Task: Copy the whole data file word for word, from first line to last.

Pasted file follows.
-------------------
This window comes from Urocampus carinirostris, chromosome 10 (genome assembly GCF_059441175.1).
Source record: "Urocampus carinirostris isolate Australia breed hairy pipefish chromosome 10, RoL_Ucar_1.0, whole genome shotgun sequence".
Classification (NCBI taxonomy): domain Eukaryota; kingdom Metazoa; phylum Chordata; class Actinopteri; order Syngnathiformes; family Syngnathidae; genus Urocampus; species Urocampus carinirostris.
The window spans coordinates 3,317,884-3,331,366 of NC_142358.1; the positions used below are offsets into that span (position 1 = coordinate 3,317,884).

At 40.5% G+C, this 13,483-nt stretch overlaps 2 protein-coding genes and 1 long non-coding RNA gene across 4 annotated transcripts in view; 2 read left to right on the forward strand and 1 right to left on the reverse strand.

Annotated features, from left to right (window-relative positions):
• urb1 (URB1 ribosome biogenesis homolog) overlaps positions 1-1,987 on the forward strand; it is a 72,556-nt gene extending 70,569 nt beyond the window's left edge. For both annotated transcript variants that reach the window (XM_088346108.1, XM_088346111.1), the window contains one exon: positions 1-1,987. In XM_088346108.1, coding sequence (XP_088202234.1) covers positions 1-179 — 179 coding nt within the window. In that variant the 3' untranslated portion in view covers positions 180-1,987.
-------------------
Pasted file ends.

This window comes from Urocampus carinirostris, chromosome 10 (genome assembly GCF_059441175.1).
Source record: "Urocampus carinirostris isolate Australia breed hairy pipefish chromosome 10, RoL_Ucar_1.0, whole genome shotgun sequence".
Classification (NCBI taxonomy): domain Eukaryota; kingdom Metazoa; phylum Chordata; class Actinopteri; order Syngnathiformes; family Syngnathidae; genus Urocampus; species Urocampus carinirostris.
The window spans coordinates 3,317,884-3,331,366 of NC_142358.1; the positions used below are offsets into that span (position 1 = coordinate 3,317,884).

At 40.5% G+C, this 13,483-nt stretch overlaps 2 protein-coding genes and 1 long non-coding RNA gene across 4 annotated transcripts in view; 2 read left to right on the forward strand and 1 right to left on the reverse strand.

Annotated features, from left to right (window-relative positions):
• urb1 (URB1 ribosome biogenesis homolog) overlaps positions 1-1,987 on the forward strand; it is a 72,556-nt gene extending 70,569 nt beyond the window's left edge. For both annotated transcript variants that reach the window (XM_088346108.1, XM_088346111.1), the window contains one exon: positions 1-1,987. In XM_088346108.1, coding sequence (XP_088202234.1) covers positions 1-179 — 179 coding nt within the window. In that variant the 3' untranslated portion in view covers positions 180-1,987.